This article wraps up the sugarmaking season with a few tips, tricks, and helpful advice gleaned from another year in the sugarbush.
This article will answer common questions about collecting maple sap and making maple syrup. It will walk the beginner through the first steps of gathering tapping supplies, drilling the taphole, and getting started on becoming a sugarmaker.
This article is part three in Julie’s sugar-making series and will show you how to boil maple sap into syrup, how to filter it after boiling, and how to bottle it for storage.
When the sap gets drippin', it's time to get itchin' for tapping the maple trees and making syrup!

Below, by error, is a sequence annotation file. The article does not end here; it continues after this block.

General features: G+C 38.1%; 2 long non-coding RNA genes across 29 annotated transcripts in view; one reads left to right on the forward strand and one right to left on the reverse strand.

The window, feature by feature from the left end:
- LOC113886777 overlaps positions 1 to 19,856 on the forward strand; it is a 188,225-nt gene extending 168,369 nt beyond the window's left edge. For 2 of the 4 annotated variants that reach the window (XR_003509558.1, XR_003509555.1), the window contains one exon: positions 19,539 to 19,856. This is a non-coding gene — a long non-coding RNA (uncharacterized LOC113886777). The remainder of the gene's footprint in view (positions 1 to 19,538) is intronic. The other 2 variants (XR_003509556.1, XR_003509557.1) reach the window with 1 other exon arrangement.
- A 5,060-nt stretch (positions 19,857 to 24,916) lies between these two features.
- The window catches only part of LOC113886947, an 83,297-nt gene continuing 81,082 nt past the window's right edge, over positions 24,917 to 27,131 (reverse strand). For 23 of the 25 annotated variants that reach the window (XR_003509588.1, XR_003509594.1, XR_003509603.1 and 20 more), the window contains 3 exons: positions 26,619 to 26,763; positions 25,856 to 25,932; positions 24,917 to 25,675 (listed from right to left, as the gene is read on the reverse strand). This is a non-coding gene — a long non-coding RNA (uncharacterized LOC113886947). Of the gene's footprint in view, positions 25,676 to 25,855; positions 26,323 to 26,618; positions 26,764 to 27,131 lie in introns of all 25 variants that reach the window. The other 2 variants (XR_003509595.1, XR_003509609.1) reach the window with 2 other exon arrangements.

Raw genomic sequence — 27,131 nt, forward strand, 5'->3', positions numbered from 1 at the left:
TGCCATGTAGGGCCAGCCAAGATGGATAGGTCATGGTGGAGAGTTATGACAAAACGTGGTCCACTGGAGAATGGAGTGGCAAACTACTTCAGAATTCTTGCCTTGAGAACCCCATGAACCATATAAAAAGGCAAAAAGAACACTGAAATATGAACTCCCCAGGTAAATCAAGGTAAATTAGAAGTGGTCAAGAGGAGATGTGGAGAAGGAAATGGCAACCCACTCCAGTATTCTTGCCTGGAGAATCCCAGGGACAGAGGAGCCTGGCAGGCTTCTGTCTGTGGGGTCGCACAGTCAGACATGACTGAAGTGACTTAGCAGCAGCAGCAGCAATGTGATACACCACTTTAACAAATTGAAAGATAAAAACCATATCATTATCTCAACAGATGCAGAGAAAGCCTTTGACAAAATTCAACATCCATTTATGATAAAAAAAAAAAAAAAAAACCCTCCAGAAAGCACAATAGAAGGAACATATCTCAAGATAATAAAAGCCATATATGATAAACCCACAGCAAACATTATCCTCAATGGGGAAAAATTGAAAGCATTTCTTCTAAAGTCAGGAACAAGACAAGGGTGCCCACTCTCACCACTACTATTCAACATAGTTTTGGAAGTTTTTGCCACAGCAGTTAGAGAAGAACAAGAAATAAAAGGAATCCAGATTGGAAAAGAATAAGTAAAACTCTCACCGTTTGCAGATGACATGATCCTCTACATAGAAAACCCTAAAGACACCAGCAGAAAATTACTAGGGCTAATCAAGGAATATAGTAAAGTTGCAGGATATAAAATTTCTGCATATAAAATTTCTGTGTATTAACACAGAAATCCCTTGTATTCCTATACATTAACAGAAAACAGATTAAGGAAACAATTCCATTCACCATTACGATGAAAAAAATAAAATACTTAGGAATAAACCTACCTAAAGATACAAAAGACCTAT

This article is part two in Julie’s sugar-making series and will show you how to collect and store sap, and prepare your sugar shack or boiling room to get ready to make pure maple syrup.
It's time to start thinking of winter for your bees. They much have enough food to get through the long months when no food is coming in. It's your job to see that they do.
Sugar maple is not the only tree that produces abundant sap in late winter and early spring. Sycamore; black walnut; paper, black, and yellow birch trees; and all maples trees can be tapped for their sap.
However, some are sweeter than others. Here are lessons for backyard maple tapping and things to consider before beginning to make your own maple syrup.